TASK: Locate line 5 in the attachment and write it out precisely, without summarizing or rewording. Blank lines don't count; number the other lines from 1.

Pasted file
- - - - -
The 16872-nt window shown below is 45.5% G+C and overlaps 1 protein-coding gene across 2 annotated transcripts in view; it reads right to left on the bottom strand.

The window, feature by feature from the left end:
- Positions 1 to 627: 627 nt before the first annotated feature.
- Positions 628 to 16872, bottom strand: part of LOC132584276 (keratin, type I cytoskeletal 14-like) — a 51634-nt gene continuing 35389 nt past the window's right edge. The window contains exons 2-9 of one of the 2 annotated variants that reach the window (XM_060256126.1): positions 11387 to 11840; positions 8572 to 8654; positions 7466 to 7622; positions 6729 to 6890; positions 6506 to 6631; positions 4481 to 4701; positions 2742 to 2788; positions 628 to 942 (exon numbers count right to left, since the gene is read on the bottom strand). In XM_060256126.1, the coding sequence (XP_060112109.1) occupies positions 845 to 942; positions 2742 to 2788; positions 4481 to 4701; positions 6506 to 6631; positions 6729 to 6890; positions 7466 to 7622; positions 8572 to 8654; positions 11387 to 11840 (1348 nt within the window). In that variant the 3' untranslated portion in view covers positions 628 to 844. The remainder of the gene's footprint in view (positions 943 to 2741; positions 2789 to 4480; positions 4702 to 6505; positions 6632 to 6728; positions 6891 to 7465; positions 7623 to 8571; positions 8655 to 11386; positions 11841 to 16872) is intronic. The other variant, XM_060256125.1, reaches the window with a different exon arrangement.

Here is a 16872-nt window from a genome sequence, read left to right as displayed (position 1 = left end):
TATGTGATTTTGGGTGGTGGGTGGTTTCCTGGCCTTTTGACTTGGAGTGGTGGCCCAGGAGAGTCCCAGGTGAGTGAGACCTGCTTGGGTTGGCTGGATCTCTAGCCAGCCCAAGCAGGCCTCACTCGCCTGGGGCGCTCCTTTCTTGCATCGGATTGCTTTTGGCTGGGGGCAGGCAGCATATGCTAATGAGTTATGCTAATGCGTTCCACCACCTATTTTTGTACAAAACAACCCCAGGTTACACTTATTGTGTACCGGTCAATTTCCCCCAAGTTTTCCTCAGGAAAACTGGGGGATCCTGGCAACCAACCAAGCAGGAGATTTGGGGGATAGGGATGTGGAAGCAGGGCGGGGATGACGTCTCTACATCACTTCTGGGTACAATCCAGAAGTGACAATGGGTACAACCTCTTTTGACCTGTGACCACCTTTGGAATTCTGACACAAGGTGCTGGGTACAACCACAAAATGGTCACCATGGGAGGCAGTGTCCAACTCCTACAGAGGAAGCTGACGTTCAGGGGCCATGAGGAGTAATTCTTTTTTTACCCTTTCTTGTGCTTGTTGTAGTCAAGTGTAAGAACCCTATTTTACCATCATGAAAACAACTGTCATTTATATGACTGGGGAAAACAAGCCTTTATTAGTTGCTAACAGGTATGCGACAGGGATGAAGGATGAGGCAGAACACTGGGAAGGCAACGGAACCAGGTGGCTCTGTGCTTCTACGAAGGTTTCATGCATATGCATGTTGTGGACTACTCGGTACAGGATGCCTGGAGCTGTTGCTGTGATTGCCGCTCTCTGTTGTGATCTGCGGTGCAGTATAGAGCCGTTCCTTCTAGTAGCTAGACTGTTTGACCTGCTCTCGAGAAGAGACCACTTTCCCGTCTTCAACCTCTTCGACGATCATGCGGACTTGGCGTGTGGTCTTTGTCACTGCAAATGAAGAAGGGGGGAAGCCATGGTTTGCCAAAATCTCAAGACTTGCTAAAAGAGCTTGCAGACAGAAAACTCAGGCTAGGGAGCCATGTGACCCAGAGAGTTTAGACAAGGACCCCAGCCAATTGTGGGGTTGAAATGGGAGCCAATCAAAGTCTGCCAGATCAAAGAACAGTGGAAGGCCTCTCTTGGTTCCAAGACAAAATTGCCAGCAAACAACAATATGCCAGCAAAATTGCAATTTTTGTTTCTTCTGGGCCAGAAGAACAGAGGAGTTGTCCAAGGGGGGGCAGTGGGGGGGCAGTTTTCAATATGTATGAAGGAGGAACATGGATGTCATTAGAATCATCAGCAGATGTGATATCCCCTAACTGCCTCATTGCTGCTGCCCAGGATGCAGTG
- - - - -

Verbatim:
Here is a 16872-nt window from a genome sequence, read left to right as displayed (position 1 = left end):